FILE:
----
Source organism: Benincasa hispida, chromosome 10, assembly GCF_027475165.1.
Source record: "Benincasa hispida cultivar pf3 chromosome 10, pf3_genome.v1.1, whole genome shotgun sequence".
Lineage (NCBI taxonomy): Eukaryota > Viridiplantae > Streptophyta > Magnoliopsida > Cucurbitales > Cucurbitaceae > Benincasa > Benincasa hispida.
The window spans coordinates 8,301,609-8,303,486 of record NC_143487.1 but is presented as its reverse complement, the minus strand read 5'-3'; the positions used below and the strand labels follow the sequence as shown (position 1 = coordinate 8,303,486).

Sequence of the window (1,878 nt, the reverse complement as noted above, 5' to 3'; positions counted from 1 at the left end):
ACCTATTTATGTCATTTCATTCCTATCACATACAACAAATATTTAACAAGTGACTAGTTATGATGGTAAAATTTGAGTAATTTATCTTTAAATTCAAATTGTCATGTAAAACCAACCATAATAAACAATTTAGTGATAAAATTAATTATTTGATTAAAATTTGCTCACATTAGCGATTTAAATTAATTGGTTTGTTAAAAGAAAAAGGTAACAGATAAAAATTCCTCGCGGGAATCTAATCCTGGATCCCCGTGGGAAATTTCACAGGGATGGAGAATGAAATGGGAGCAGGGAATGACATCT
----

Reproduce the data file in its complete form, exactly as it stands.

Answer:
Source organism: Benincasa hispida, chromosome 10, assembly GCF_027475165.1.
Source record: "Benincasa hispida cultivar pf3 chromosome 10, pf3_genome.v1.1, whole genome shotgun sequence".
Lineage (NCBI taxonomy): Eukaryota > Viridiplantae > Streptophyta > Magnoliopsida > Cucurbitales > Cucurbitaceae > Benincasa > Benincasa hispida.
The window spans coordinates 8,301,609-8,303,486 of record NC_143487.1 but is presented as its reverse complement, the minus strand read 5'-3'; the positions used below and the strand labels follow the sequence as shown (position 1 = coordinate 8,303,486).

Sequence of the window (1,878 nt, the reverse complement as noted above, 5' to 3'; positions counted from 1 at the left end):
ACCTATTTATGTCATTTCATTCCTATCACATACAACAAATATTTAACAAGTGACTAGTTATGATGGTAAAATTTGAGTAATTTATCTTTAAATTCAAATTGTCATGTAAAACCAACCATAATAAACAATTTAGTGATAAAATTAATTATTTGATTAAAATTTGCTCACATTAGCGATTTAAATTAATTGGTTTGTTAAAAGAAAAAGGTAACAGATAAAAATTCCTCGCGGGAATCTAATCCTGGATCCCCGTGGGAAATTTCACAGGGATGGAGAATGAAATGGGAGCAGGGAATGACATCT